So far in this series, we’ve talked about characters and their story goals. We’ve established a plot sentence or logline summarizing the basics of our stories. In our loglines, we included a short phrase for the story’s setting. Today we’re going to dig deeper into exactly how to construct that world where the action happens.
But wait, you may say. Why does the setting really matter? Isn’t the heart of a story the characters anyway? Ah, you’ve been listening! But I submit to you that in the best novels, the setting is so integral to the story that it’s almost like another character.
How can you tell? If you can pick up the characters and their story goals and plop them down into a new location or time period and nothing changes, then the writer hasn’t done their job. Instead, the story’s world should be so vivid, so fully integrated into the plot and the characters’ identities, that they’re inseparable.
Now that you’re (hopefully) convinced, what are the key elements of a setting? We all learned in school how to identify where a scene takes place, but there’s much more to setting than just physical location. There’s also the surrounding geography or landscape, and the culture, politics, religion, and history of the region. And don’t forget the when of the story–the time period–because as we all know many things change over time. The culture, religion, science, and politics of 17th century New Amsterdam were quite different than those of 21st century Manhattan.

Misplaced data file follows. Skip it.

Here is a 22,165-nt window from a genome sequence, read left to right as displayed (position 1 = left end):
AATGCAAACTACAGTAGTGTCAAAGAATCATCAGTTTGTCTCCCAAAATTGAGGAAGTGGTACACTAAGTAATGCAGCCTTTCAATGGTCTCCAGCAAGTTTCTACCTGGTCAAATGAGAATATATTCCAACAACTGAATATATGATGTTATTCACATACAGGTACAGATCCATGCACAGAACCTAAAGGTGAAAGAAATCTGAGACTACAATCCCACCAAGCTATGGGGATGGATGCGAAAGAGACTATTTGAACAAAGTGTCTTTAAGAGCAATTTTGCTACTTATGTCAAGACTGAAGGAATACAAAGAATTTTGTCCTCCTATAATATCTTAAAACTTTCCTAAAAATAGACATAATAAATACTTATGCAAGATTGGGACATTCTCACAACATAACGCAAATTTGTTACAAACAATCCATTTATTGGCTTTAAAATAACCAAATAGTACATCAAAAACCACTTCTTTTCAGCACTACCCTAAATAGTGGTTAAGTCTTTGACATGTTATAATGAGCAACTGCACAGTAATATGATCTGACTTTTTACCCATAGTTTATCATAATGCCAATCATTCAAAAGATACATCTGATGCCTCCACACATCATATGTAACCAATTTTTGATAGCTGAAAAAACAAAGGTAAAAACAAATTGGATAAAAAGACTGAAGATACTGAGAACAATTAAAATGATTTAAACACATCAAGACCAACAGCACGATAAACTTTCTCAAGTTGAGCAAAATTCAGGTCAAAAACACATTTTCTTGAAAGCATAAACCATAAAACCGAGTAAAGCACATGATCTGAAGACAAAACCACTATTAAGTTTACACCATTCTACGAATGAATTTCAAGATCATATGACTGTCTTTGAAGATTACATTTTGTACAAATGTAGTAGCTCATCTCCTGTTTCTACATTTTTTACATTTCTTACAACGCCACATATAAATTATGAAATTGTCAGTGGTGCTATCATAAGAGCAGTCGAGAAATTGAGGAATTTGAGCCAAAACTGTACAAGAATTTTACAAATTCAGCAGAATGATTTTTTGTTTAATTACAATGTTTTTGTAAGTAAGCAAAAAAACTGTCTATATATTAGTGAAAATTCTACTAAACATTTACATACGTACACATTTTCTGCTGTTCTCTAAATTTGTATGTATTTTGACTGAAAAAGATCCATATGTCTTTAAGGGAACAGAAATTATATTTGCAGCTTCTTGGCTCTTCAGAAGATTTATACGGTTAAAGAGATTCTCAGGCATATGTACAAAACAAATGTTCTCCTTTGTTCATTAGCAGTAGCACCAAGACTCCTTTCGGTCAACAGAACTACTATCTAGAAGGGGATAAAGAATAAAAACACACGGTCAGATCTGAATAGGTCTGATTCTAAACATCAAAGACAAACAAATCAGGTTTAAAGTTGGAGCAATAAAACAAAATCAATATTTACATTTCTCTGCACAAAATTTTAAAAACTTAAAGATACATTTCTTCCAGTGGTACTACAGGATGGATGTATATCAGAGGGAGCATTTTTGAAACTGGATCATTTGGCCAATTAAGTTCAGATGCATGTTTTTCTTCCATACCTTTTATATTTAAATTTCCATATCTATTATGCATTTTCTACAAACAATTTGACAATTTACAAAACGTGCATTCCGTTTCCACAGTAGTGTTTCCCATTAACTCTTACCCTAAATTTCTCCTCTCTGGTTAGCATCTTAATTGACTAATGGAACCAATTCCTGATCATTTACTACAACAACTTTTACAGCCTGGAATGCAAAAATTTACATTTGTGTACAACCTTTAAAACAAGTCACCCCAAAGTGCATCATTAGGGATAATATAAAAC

And just as we have been shaped by the world around us, all of these different aspects of setting go into making your characters who they are. They may also have significant effects on your plot and what your characters would and wouldn’t believably do in their social and cultural situations.
I know all of these details sound overwhelming at first, but we’re going to tackle them one topic at a time. The easiest way to keep everything straight is to create a “world bible“–a single Word document (or a notebook section, if you prefer paper) in which you keep all of the information. As you write (especially if you’re writing a series), you’ll probably find you need to check your facts repeatedly to keep your setting consistent. Your world bible will become a fantastic reference document to help keep you on track.
Before you dive into creating a full world bible, you need to determine a few basics. Is your setting based in the real world, is it entirely fictional, or is it a combination of both? No matter which you choose, there will probably be some research involved. Make sure you keep a list of your sources–there’s nothing worse than trying to remember later where you found some scrap of information.
Second, what’s your time period? If it’s a fictional world, is there a comparable time period from our world you can base it on? For example, many epic fantasy worlds are fairly equivalent to medieval Europe in terms of technology and even culture.
Once you have a few basics decided, download my free guide on “How to Create a World Bible” to help get you started. It’s important to remember to work on the scale you need for your story. If one of the questions listed isn’t relevant, don’t waste time on it. You can always add more details later.
As you’re working, if you come up with some cool scene ideas, be sure to jot them down in another document, section of your notebook, or on a blank index card. Save them for when we get to outlining!
For my story, I want to blend fairy tale elements with aspects of real world 17th-century France. I’ll need to do both some research and some creating.
So let’s get to work, and I’ll see you again in a couple of weeks!
Image courtesy of pexels.com. CC0 License.